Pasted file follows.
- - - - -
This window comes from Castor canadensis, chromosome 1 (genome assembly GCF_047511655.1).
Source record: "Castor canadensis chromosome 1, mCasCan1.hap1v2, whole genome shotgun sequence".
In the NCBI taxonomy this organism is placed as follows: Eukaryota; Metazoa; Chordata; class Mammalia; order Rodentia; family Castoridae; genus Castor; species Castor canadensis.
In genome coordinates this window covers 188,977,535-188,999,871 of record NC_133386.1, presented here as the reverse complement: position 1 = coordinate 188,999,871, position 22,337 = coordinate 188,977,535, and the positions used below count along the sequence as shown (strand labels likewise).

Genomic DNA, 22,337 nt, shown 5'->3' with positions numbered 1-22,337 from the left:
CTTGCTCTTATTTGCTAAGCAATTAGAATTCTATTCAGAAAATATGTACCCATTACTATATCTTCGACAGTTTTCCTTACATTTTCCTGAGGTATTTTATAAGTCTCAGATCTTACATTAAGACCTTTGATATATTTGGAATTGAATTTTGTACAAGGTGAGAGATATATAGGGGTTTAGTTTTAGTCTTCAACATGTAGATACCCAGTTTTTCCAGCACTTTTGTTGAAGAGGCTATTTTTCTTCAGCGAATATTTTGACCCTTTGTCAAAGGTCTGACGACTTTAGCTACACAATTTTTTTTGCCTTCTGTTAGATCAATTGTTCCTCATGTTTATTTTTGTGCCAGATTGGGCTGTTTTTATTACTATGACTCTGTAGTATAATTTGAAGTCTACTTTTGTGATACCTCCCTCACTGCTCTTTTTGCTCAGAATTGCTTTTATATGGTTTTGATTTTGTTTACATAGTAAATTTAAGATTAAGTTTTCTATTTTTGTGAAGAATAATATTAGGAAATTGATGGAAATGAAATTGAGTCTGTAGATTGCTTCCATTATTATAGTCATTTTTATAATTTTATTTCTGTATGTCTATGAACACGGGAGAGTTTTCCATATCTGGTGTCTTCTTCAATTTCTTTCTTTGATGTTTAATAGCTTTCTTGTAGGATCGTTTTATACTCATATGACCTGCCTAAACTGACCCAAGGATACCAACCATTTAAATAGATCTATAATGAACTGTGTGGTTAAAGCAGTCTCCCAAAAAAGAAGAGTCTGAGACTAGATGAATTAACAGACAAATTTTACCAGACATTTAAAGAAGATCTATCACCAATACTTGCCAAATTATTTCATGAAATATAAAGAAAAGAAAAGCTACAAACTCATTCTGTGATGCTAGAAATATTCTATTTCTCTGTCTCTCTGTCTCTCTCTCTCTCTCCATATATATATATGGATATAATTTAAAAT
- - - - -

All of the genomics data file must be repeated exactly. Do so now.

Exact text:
This window comes from Castor canadensis, chromosome 1 (genome assembly GCF_047511655.1).
Source record: "Castor canadensis chromosome 1, mCasCan1.hap1v2, whole genome shotgun sequence".
In the NCBI taxonomy this organism is placed as follows: Eukaryota; Metazoa; Chordata; class Mammalia; order Rodentia; family Castoridae; genus Castor; species Castor canadensis.
In genome coordinates this window covers 188,977,535-188,999,871 of record NC_133386.1, presented here as the reverse complement: position 1 = coordinate 188,999,871, position 22,337 = coordinate 188,977,535, and the positions used below count along the sequence as shown (strand labels likewise).

Genomic DNA, 22,337 nt, shown 5'->3' with positions numbered 1-22,337 from the left:
CTTGCTCTTATTTGCTAAGCAATTAGAATTCTATTCAGAAAATATGTACCCATTACTATATCTTCGACAGTTTTCCTTACATTTTCCTGAGGTATTTTATAAGTCTCAGATCTTACATTAAGACCTTTGATATATTTGGAATTGAATTTTGTACAAGGTGAGAGATATATAGGGGTTTAGTTTTAGTCTTCAACATGTAGATACCCAGTTTTTCCAGCACTTTTGTTGAAGAGGCTATTTTTCTTCAGCGAATATTTTGACCCTTTGTCAAAGGTCTGACGACTTTAGCTACACAATTTTTTTTGCCTTCTGTTAGATCAATTGTTCCTCATGTTTATTTTTGTGCCAGATTGGGCTGTTTTTATTACTATGACTCTGTAGTATAATTTGAAGTCTACTTTTGTGATACCTCCCTCACTGCTCTTTTTGCTCAGAATTGCTTTTATATGGTTTTGATTTTGTTTACATAGTAAATTTAAGATTAAGTTTTCTATTTTTGTGAAGAATAATATTAGGAAATTGATGGAAATGAAATTGAGTCTGTAGATTGCTTCCATTATTATAGTCATTTTTATAATTTTATTTCTGTATGTCTATGAACACGGGAGAGTTTTCCATATCTGGTGTCTTCTTCAATTTCTTTCTTTGATGTTTAATAGCTTTCTTGTAGGATCGTTTTATACTCATATGACCTGCCTAAACTGACCCAAGGATACCAACCATTTAAATAGATCTATAATGAACTGTGTGGTTAAAGCAGTCTCCCAAAAAAGAAGAGTCTGAGACTAGATGAATTAACAGACAAATTTTACCAGACATTTAAAGAAGATCTATCACCAATACTTGCCAAATTATTTCATGAAATATAAAGAAAAGAAAAGCTACAAACTCATTCTGTGATGCTAGAAATATTCTATTTCTCTGTCTCTCTGTCTCTCTCTCTCTCTCCATATATATATATGGATATAATTTAAAAT